One of my favorite blogs, one which I've been "reading" pretty much as long as I've been reading blogs, is called If Charlie Parker Was a Gunslinger, There'd Be a Whole Lot of Dead Copycats.  I used "reading" in quotes because it's an image blog.  I don't think "photo blog" would be quite accurate because that suggests someone who posts photos they take themselves.  This is an image blog, primarily of photos but sometimes of other things like movie posters or old ads.  The posts don't use any categories; this could be because back when it began, Blogger didn't have a category function.  However, the title of the posts themselves describe the category, followed by a sequence number for that topic, for example "Twilight of the Dreamboats #23" and so forth.  By the way, that particular series is of vintage cars that have been wrecked.

Another series is "Before and After."  Here's a recent photo of the "before" from this series:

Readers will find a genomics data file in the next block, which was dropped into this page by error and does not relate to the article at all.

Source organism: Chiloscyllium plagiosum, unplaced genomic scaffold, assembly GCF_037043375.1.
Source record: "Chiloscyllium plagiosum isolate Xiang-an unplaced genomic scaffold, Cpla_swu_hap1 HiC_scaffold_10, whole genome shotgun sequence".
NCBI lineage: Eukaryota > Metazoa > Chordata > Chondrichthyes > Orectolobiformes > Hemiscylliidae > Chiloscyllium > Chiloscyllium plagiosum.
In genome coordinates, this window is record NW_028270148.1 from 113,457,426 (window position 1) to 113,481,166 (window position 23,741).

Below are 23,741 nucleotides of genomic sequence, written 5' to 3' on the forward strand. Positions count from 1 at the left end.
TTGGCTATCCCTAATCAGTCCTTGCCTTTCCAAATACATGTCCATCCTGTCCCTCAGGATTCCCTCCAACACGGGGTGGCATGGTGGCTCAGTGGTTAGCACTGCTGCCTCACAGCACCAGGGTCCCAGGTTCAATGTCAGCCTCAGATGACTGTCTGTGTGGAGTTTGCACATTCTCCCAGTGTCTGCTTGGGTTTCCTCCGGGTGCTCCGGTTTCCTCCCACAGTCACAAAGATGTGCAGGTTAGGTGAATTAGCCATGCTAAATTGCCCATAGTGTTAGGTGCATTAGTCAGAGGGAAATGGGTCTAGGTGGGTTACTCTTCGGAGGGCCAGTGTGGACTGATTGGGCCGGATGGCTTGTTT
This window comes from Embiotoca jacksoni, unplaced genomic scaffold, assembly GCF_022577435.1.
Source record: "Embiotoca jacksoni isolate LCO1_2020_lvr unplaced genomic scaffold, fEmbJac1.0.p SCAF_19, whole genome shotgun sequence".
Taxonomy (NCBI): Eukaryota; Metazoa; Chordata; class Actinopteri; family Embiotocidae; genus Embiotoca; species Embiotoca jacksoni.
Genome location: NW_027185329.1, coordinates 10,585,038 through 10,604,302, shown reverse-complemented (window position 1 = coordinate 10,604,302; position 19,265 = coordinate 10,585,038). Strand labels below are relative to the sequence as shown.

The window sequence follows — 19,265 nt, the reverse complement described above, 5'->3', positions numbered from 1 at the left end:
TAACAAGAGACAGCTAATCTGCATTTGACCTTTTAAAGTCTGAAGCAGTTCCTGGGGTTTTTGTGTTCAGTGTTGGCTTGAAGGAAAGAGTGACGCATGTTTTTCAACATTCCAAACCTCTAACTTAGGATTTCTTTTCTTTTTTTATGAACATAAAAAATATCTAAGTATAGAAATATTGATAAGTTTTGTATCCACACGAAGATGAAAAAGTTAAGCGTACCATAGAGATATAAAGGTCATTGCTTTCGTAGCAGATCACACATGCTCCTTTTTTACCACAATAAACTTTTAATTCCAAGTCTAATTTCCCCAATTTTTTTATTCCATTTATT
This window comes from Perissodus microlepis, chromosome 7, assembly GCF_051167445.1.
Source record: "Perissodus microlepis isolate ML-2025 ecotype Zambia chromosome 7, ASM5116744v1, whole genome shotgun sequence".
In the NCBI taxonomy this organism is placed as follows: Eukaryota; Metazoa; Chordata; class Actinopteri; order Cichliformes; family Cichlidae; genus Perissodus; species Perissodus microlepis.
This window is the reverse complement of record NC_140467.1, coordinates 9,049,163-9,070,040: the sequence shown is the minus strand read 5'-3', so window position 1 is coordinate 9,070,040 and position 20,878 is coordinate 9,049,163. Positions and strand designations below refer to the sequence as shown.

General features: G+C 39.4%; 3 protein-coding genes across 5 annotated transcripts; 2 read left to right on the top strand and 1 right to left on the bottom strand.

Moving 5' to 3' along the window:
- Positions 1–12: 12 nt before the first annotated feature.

That's Frances Bavier, a.k.a. Aunt Bea.  I guess you could say this blog tells the story of 20th century pop culture, except that it isn't just pop culture, it often veers off into "legitimate" history and culture as well.

A few months ago they began something new:  a sort of podcast called Radio Free Gunslinger.  Each "episode" consists of four or five sets of five songs each, interspersed with commentary from someone from history.  The commentary is taken from interviews or recorded lectures, and in at least one case, vintage radio ads.

I didn't began listening to this at first, for some reason.  I don't know why.  But I've been catching up recently and they are very interesting as well as enjoyable.  I've been learning about people who I'd only vaguely heard of--or even never heard of--so I've had to look them up and read about them.  I've also heard lots of music that I really liked.  Fortunately, the podcasts are encoded at 160 kbps, so it's easy to crop out songs that I want to keep for repeated listening and still have them at a decent quality.